"While men tend to be more content with the status quo, women now place more of a premium on being fulfilled in their marriages - having their dreams for intimacy, for sexual satisfaction, for challenge, all wrapped up into their marriage. That's a hard order to fill, and these people are likely to end up on the rocks because they learn pretty quickly that no one person is capable of delivering all their deepest hopes for meaning and purpose and happiness".
(Women's Health, March 2010)

It's not enough that he's the masjid imam, a fireman, a skilled public speaker and an avid fundraiser; he has to submit to your entire family, be the most pious man you ever met, be from the most pious family in the country, own a separate house, be superhuman and be willing to share all of his problems with his "soul-mate": You.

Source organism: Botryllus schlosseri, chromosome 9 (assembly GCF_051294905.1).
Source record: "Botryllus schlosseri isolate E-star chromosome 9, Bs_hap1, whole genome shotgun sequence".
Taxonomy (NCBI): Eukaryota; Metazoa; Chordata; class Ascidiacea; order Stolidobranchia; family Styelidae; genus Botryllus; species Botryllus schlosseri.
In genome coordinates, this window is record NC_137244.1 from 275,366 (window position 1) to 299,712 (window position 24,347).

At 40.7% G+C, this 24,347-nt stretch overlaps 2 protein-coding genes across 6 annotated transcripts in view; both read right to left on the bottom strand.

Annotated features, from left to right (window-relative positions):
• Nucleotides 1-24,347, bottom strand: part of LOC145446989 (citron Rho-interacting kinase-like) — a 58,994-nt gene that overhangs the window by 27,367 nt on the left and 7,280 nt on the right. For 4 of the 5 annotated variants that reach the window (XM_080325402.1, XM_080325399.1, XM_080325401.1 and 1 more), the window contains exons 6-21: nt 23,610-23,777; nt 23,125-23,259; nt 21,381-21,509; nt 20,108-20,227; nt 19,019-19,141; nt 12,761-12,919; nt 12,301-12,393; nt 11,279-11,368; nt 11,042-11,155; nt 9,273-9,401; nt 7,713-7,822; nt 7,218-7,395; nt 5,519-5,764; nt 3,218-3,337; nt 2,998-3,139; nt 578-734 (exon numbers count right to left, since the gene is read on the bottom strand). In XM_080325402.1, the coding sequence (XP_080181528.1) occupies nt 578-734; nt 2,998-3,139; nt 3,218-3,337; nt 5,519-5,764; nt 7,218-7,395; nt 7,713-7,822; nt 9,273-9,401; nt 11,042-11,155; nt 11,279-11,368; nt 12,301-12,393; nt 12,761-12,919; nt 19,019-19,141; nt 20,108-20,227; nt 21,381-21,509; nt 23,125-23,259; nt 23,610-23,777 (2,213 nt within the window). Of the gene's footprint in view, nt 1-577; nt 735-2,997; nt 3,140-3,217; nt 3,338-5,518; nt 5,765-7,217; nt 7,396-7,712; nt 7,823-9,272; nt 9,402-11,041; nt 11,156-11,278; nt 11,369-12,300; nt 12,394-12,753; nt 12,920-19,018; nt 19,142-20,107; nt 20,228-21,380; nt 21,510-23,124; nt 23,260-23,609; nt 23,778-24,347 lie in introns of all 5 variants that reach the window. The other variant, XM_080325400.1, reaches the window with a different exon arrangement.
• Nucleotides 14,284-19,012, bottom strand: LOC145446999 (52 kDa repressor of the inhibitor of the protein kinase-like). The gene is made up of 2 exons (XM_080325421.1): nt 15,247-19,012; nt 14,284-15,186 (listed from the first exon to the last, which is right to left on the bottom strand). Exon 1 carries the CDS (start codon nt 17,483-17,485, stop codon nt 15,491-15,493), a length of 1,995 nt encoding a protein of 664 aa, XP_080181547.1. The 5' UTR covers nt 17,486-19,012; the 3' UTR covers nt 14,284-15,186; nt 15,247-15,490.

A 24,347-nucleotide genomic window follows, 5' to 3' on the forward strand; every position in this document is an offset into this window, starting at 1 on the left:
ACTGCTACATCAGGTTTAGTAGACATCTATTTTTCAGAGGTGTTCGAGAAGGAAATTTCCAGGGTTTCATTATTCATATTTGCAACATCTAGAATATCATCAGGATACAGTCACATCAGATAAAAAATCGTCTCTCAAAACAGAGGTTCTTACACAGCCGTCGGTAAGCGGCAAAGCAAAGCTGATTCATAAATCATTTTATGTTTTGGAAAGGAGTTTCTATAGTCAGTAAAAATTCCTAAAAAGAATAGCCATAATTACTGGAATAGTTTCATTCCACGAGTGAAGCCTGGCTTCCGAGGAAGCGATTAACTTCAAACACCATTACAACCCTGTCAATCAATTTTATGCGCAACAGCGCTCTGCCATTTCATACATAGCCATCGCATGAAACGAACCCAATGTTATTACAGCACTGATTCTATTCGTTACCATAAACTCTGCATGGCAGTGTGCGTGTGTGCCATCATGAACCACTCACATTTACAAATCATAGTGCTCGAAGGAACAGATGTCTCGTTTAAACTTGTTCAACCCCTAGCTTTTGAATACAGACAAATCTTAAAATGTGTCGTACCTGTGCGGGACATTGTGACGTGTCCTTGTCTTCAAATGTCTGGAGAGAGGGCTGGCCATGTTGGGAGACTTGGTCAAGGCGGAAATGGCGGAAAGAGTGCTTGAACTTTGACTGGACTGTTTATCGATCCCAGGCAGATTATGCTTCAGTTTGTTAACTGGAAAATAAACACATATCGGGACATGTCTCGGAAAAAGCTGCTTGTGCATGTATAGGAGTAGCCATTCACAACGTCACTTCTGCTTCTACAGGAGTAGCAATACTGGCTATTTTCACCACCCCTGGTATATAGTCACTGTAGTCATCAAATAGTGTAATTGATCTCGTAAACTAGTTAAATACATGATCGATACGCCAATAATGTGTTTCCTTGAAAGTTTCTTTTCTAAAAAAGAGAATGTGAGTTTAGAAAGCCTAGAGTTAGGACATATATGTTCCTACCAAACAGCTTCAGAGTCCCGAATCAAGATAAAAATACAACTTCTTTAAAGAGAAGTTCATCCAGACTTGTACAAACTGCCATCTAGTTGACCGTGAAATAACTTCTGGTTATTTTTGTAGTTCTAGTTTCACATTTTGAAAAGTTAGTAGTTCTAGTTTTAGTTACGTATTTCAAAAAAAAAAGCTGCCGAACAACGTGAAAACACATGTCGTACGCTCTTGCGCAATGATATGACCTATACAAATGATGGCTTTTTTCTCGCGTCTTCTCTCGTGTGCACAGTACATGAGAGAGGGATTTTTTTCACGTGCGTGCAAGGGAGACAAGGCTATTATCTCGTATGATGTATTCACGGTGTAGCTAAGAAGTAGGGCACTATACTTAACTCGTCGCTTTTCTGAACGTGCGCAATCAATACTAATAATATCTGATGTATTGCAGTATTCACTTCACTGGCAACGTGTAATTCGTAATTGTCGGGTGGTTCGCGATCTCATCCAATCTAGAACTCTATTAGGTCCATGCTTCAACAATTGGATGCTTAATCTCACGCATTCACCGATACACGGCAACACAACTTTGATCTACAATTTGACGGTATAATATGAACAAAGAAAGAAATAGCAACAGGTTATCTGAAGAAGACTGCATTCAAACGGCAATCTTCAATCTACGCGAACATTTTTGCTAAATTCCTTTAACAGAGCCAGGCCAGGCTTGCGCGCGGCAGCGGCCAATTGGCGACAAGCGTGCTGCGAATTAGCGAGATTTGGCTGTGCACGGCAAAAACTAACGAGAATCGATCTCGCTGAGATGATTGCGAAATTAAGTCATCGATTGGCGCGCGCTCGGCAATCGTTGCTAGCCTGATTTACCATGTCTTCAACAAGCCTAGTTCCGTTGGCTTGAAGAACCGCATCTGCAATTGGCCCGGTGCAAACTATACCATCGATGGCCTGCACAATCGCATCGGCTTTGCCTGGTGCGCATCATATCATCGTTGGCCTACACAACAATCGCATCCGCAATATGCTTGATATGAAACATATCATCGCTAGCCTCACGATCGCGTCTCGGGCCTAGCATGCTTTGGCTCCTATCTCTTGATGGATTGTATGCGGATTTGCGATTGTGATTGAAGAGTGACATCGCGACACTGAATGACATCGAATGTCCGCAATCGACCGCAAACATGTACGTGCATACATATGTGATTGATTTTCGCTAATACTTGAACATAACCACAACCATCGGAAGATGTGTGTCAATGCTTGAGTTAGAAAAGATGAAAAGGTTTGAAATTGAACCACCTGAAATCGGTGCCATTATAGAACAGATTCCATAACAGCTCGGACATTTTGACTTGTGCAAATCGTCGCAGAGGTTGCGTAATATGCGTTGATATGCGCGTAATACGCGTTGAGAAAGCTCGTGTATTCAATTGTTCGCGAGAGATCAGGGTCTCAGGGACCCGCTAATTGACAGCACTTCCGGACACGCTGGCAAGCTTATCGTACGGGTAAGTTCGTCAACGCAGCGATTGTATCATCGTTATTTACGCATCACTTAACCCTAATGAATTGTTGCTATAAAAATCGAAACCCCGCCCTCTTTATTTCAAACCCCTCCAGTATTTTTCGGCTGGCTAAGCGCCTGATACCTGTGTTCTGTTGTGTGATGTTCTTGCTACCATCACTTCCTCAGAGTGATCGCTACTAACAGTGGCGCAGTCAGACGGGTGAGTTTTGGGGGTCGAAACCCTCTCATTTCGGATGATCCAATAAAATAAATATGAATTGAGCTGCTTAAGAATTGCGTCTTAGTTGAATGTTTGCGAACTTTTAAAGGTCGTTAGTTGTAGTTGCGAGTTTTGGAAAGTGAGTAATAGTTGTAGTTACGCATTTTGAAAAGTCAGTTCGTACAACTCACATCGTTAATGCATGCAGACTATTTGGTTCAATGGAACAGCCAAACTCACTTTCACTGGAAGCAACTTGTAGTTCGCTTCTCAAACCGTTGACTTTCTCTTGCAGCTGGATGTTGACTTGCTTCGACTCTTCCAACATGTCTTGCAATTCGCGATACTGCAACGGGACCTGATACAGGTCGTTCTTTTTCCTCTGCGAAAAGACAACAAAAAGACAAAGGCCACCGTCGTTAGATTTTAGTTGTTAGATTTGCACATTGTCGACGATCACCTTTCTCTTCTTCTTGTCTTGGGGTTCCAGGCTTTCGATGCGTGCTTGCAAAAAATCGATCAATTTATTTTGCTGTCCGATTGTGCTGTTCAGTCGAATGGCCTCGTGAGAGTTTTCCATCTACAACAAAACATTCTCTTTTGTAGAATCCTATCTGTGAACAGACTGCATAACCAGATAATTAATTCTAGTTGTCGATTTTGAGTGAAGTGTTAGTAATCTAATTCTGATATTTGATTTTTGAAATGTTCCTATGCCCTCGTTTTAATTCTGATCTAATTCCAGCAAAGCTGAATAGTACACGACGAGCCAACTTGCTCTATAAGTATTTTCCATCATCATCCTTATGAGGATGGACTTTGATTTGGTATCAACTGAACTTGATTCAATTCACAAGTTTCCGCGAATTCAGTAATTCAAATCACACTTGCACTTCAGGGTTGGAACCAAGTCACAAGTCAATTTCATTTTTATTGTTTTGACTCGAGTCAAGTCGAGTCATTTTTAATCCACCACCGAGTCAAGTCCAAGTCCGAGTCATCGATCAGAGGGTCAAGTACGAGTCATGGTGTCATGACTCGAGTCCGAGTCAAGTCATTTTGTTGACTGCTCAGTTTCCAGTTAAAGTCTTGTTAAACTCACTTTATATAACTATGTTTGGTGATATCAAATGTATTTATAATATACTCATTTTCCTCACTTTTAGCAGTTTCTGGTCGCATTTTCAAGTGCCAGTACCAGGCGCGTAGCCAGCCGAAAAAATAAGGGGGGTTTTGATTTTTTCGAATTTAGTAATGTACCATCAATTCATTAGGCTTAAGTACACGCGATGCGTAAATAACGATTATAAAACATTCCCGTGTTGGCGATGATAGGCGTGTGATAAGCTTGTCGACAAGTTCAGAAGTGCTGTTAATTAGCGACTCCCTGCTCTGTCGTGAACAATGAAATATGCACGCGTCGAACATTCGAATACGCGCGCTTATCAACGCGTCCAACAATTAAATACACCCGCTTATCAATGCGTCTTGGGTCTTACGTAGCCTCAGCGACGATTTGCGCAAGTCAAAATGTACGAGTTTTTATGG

That's a nice list to base a marriage on, but that's not how it works in reality.

Allah has designed men and women as a pair that fit. Like jigsaw pieces, both are shaped differently and have different functions. There is not a single pair that will fit perfectly *in every possible meaning, and not every pair will last. This is important to understand and accept before we try to suss one another out.

And for women whose list of 3 top things to look for in a husband includes 1 material (car, money, house), 1 obscure (incredible physique) and 1 impossible (eternal happiness): you are not yet ready for marriage.


So let's get in a woman's mind and break this down. The usual suspects on a Muslim woman's wish-list (in no particular order) includes:

• Looks
→ What Do We Mean By looks?
We say that "looks don't matter", that Allah does not measure our physical dress and appearance. But we do. In our relationships we are attracted to what our minds find beautiful. For women, "looks" could mean how physically handsome a man is, how he dresses or how he presents himself. Women overlook scars and dents, and most women do not even contemplate a man's "package".

→ Beards, Beards, Beards